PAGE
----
Ruling ends effort to find $400K missing in Savitt guardianship

Attorneys Webb Millsaps and Donna Greenspan Solomon spent years trying to right the wrong done to senior Frances Berkowitz.

Millsaps and Solomon recovered $835,000 they say was stolen from Berkowitz before deciding to seek the protection of a guardianship, fearing further fraud. Instead, they found themselves fighting controversial professional guardian Elizabeth “Betsy” Savitt, watching their legal work get undone.

Particularly vexing to Millsaps and Solomon was what they said appeared to be $400,000 missing from Berkowitz’s accounts around the time they sought court-ordered guardianship protection for Berkowitz.

But they were shut down by a circuit judge in their efforts to remove Savitt in order to see what happened to Berkowitz’s money. So this week they ended up at the 4th District Court of Appeal where judges talked about how the guardianship system in Florida had gone awry and how the Berkowitz case was a prime example.

But the lawyers and the heirs of Berkowitz, who died in December at 86, were dealt a legal fatal blow on Thursday. Not only did the DCA panel affirm Circuit Judge Howard Coates’ decision to not allow Millsaps and Solomon standing to challenge Savitt, they didn’t even say why.

The one-page decision was only three words: “Per curiam. Affirmed” by Judge Cory Ciklin, Judge Mark Klingensmith and Associate Judge Mark Belanger. The ruling is a dead-end for Millsaps and Solomon.

The silence of the order was deafening considering that the problems in guardianship have spurred not only reforms on the state legislative level but also in the county. Then-Chief Circuit Judge Jeffrey Colbalth handed down new rules last year, many directed at complaints by families of wards of Savitt.

“It’s disappointing,” Solomon said. “I had hoped that the court would issue an opinion to highlight the serious guardianship problems in Florida recognized by the court in oral argument.

And indeed, Ciklin, in particular, lamented the state of guardianship in Florida during Tuesday’s hour-long oral argument.

“The absurdity of all this to some extent is that the ward ends up paying for everybody,” Ciklin said. “And all the while the ward’s estate is just being sucked dry.”

Attorney Roger Levine, arguing on behalf of Savitt on Tuesday, told the DCA panel that Millsaps, despite being the one who sought guardianship protection for his client, had no standing under the law to challenge Savitt’s decisions.

Klingensmith, though, said Tuesday that he read the law as giving broad authority to allow such a challenge to Savitt.

The panel, though, was concerned about what kind of relief they could actually give Millsaps and Solomon, who argued the appeal. Solomon said that a decision overturning Coates on the standing issue would allow the Berkowitz heirs to unwind a settlement made by Savitt that failed to hold liable a bank and a Miami lawyer who assisted a caretaker in what court documents characterize as the original fraud.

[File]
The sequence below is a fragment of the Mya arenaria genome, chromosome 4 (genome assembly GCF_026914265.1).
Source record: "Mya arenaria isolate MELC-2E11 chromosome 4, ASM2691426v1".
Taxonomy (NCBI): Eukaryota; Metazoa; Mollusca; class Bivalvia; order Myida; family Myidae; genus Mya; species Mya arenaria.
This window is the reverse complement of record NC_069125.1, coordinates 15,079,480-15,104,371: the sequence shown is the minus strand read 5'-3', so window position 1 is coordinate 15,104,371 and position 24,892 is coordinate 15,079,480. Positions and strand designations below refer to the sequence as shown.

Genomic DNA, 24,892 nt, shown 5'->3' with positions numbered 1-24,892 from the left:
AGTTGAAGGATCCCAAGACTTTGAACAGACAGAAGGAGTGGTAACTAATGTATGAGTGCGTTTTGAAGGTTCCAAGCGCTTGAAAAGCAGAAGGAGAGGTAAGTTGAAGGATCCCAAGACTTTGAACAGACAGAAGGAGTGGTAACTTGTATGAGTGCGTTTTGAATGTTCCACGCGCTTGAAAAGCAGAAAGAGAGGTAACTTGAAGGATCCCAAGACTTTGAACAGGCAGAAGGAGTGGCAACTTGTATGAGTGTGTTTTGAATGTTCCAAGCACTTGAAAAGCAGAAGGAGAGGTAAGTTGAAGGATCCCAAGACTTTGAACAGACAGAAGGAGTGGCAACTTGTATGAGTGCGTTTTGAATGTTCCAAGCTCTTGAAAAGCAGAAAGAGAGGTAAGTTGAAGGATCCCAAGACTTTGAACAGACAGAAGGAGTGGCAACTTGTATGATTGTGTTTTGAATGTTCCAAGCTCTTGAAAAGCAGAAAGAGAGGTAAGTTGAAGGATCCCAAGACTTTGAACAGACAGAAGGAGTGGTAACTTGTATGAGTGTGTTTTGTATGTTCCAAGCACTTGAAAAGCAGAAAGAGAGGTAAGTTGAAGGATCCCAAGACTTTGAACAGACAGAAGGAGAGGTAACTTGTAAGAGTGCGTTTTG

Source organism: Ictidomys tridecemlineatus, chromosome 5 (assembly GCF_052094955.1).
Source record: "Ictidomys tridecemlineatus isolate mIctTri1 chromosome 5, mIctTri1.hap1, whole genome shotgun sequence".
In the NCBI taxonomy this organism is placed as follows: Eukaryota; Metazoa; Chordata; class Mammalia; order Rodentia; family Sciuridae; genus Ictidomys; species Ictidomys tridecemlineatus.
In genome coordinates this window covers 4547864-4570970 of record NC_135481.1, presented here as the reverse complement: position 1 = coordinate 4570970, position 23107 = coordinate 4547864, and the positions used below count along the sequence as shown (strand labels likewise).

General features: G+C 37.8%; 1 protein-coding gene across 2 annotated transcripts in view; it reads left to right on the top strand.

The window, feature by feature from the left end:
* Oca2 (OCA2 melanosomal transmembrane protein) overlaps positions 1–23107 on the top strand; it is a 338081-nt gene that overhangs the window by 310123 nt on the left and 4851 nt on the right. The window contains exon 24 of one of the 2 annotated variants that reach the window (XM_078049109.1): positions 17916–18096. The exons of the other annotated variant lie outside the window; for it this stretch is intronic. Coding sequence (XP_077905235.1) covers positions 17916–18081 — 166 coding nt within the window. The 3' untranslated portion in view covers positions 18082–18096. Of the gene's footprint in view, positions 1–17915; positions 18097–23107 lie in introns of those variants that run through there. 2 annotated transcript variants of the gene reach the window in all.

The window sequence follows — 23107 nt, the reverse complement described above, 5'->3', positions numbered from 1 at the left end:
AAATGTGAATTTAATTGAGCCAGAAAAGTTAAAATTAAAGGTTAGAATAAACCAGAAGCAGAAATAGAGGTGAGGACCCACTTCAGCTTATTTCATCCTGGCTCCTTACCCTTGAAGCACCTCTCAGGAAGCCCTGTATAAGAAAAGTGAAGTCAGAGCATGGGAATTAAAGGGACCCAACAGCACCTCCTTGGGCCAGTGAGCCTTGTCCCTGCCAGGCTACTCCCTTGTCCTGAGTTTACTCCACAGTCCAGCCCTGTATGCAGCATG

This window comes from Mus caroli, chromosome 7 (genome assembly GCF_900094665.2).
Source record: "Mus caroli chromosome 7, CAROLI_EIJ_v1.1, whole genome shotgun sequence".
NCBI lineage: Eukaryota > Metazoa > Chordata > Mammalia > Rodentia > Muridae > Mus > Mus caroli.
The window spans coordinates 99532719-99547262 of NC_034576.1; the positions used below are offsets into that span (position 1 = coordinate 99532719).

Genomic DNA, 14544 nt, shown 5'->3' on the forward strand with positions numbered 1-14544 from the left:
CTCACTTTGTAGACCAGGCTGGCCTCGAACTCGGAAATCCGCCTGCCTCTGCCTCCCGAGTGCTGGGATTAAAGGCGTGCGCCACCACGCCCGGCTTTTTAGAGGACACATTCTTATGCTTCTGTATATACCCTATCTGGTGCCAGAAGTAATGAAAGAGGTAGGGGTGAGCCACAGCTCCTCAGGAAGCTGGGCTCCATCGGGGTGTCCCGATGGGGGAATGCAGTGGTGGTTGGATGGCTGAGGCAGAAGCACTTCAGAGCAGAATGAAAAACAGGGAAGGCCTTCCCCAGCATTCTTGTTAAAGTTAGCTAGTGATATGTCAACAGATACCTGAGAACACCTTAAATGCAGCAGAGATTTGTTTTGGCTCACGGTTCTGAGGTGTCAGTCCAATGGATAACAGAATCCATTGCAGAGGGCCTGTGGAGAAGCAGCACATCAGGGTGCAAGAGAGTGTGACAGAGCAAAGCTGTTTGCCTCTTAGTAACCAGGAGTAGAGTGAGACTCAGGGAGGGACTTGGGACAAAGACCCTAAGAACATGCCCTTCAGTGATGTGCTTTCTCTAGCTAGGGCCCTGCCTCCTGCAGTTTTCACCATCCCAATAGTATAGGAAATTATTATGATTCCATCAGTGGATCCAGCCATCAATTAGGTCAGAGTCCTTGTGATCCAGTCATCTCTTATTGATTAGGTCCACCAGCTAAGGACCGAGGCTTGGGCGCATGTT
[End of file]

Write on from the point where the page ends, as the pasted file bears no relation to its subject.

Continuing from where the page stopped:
Ellen Morris, the attorney for Savitt, reveled in the ruling, calling it a “great victory for the Berkowitz guardianship and the trial court, Judge Coates.”

She also criticized The Palm Beach Post’s award-winning series, Guardianships: A Broken Trust, which outlined complaints against Savitt by families of her wards and the conflict of interest her work as guardian created for her husband, former Circuit Judge Martin Colin.

Colin was moved out of the guardianship division after the series and announced his retirement. Morris called the ongoing series “publicized meritless claims” and “fake news.”

“By upholding the decision of the trial court, the Court of Appeals firmly denounced the contentions of those who persistently make unfounded assertions against our hard-working judges, lawyers and guardians,” Morris said.

The law firm of Judge Ciklin’s brother — Ciklin, Lubitz & O’Connell — recently got hit with a $16.4 million verdict for running up fees in a guardianship in front of Colin. Pending appeal, the parties recently settled for an undisclosed amount.

Now, the Berkowitz heirs will have to decide whether to pursue civil litigation against Savitt in order to get a judge or jury to weigh the merits of the claims made by Berkowitz’s former attorneys.

Dr. Sam Sugar, co-founder of the Americans Against Abusive Probate Guardianship, said the ruling made no sense given Ciklin’s comments from the panel at Tuesday’s hearing.

“Given his prior remarks, it seems he feels that whatever the lower judge decides will stick no matter how outrageous,” Sugar said. “This may be a shot across the bow to anyone who dares challenge a lower court ruling in these transparently crooked equity courts.”

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